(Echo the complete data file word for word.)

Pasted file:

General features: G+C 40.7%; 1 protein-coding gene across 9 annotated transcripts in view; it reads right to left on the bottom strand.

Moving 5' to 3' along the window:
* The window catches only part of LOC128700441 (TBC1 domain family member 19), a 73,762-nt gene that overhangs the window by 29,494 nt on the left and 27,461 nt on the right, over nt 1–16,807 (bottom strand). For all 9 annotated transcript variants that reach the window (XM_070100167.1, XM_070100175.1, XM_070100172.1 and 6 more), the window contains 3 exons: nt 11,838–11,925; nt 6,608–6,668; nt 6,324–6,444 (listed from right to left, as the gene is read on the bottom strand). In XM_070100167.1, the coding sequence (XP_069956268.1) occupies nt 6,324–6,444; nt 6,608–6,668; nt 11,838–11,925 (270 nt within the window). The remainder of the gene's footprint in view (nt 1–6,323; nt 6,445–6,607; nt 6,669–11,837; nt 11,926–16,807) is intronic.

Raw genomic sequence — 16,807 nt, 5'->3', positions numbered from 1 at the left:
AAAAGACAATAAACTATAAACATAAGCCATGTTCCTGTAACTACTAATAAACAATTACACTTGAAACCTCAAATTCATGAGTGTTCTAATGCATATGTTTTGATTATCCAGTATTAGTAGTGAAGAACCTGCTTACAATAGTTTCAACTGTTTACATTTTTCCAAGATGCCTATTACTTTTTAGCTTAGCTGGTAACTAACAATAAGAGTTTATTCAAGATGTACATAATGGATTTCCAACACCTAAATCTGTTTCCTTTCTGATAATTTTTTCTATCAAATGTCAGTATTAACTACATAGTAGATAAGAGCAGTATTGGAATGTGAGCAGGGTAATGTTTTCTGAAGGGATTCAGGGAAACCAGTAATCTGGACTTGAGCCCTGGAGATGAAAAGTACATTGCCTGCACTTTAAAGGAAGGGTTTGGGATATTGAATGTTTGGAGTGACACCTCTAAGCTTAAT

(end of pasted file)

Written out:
General features: G+C 40.7%; 1 protein-coding gene across 9 annotated transcripts in view; it reads right to left on the bottom strand.

Moving 5' to 3' along the window:
* The window catches only part of LOC128700441 (TBC1 domain family member 19), a 73,762-nt gene that overhangs the window by 29,494 nt on the left and 27,461 nt on the right, over nt 1–16,807 (bottom strand). For all 9 annotated transcript variants that reach the window (XM_070100167.1, XM_070100175.1, XM_070100172.1 and 6 more), the window contains 3 exons: nt 11,838–11,925; nt 6,608–6,668; nt 6,324–6,444 (listed from right to left, as the gene is read on the bottom strand). In XM_070100167.1, the coding sequence (XP_069956268.1) occupies nt 6,324–6,444; nt 6,608–6,668; nt 11,838–11,925 (270 nt within the window). The remainder of the gene's footprint in view (nt 1–6,323; nt 6,445–6,607; nt 6,669–11,837; nt 11,926–16,807) is intronic.

Raw genomic sequence — 16,807 nt, 5'->3', positions numbered from 1 at the left:
AAAAGACAATAAACTATAAACATAAGCCATGTTCCTGTAACTACTAATAAACAATTACACTTGAAACCTCAAATTCATGAGTGTTCTAATGCATATGTTTTGATTATCCAGTATTAGTAGTGAAGAACCTGCTTACAATAGTTTCAACTGTTTACATTTTTCCAAGATGCCTATTACTTTTTAGCTTAGCTGGTAACTAACAATAAGAGTTTATTCAAGATGTACATAATGGATTTCCAACACCTAAATCTGTTTCCTTTCTGATAATTTTTTCTATCAAATGTCAGTATTAACTACATAGTAGATAAGAGCAGTATTGGAATGTGAGCAGGGTAATGTTTTCTGAAGGGATTCAGGGAAACCAGTAATCTGGACTTGAGCCCTGGAGATGAAAAGTACATTGCCTGCACTTTAAAGGAAGGGTTTGGGATATTGAATGTTTGGAGTGACACCTCTAAGCTTAAT